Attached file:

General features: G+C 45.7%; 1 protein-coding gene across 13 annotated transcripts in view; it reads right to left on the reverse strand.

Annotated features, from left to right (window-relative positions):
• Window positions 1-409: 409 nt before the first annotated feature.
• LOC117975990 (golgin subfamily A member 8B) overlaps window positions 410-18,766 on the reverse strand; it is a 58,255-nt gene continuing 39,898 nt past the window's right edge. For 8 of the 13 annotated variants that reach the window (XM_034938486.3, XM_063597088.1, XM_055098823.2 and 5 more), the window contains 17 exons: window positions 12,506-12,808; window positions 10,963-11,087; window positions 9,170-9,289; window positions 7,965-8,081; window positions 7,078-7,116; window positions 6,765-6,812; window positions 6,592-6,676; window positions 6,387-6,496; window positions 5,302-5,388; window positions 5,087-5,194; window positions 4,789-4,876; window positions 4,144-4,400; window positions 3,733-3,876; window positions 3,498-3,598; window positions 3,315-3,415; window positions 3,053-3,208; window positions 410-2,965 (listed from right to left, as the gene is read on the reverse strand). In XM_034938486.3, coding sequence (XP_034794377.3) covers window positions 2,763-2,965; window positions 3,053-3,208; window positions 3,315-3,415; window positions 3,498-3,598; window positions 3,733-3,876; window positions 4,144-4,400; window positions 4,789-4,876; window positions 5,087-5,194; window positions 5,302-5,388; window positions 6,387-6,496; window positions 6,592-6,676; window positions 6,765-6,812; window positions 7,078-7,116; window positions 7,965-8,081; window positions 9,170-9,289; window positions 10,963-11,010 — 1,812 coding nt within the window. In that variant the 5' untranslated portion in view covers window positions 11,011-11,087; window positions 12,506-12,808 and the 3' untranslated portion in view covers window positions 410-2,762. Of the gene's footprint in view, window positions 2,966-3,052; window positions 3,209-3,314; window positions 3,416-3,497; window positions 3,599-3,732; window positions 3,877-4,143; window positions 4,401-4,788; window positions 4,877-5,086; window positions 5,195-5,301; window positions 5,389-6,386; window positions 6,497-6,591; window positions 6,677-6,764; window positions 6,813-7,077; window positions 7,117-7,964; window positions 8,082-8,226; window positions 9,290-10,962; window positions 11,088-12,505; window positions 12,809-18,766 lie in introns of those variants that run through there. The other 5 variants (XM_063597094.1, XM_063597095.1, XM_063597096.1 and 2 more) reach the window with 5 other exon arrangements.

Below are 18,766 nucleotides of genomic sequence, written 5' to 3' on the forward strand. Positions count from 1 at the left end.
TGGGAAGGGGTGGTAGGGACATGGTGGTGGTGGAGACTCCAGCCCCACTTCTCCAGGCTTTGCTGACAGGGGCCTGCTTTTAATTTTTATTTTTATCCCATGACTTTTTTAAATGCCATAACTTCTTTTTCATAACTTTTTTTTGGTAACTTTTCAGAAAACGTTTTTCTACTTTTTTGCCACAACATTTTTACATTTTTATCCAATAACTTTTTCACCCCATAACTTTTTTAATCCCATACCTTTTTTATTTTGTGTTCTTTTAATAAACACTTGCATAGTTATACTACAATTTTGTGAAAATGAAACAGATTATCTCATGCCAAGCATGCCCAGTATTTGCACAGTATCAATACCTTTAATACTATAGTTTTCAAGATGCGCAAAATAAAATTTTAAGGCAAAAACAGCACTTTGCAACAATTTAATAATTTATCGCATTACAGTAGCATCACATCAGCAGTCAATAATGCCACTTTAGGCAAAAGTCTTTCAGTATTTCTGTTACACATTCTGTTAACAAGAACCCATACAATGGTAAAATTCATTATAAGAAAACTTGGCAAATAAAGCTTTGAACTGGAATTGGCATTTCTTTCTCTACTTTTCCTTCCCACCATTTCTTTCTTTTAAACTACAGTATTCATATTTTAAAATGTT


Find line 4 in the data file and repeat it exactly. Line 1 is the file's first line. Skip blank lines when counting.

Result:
• LOC117975990 (golgin subfamily A member 8B) overlaps window positions 410-18,766 on the reverse strand; it is a 58,255-nt gene continuing 39,898 nt past the window's right edge. For 8 of the 13 annotated variants that reach the window (XM_034938486.3, XM_063597088.1, XM_055098823.2 and 5 more), the window contains 17 exons: window positions 12,506-12,808; window positions 10,963-11,087; window positions 9,170-9,289; window positions 7,965-8,081; window positions 7,078-7,116; window positions 6,765-6,812; window positions 6,592-6,676; window positions 6,387-6,496; window positions 5,302-5,388; window positions 5,087-5,194; window positions 4,789-4,876; window positions 4,144-4,400; window positions 3,733-3,876; window positions 3,498-3,598; window positions 3,315-3,415; window positions 3,053-3,208; window positions 410-2,965 (listed from right to left, as the gene is read on the reverse strand). In XM_034938486.3, coding sequence (XP_034794377.3) covers window positions 2,763-2,965; window positions 3,053-3,208; window positions 3,315-3,415; window positions 3,498-3,598; window positions 3,733-3,876; window positions 4,144-4,400; window positions 4,789-4,876; window positions 5,087-5,194; window positions 5,302-5,388; window positions 6,387-6,496; window positions 6,592-6,676; window positions 6,765-6,812; window positions 7,078-7,116; window positions 7,965-8,081; window positions 9,170-9,289; window positions 10,963-11,010 — 1,812 coding nt within the window. In that variant the 5' untranslated portion in view covers window positions 11,011-11,087; window positions 12,506-12,808 and the 3' untranslated portion in view covers window positions 410-2,762. Of the gene's footprint in view, window positions 2,966-3,052; window positions 3,209-3,314; window positions 3,416-3,497; window positions 3,599-3,732; window positions 3,877-4,143; window positions 4,401-4,788; window positions 4,877-5,086; window positions 5,195-5,301; window positions 5,389-6,386; window positions 6,497-6,591; window positions 6,677-6,764; window positions 6,813-7,077; window positions 7,117-7,964; window positions 8,082-8,226; window positions 9,290-10,962; window positions 11,088-12,505; window positions 12,809-18,766 lie in introns of those variants that run through there. The other 5 variants (XM_063597094.1, XM_063597095.1, XM_063597096.1 and 2 more) reach the window with 5 other exon arrangements.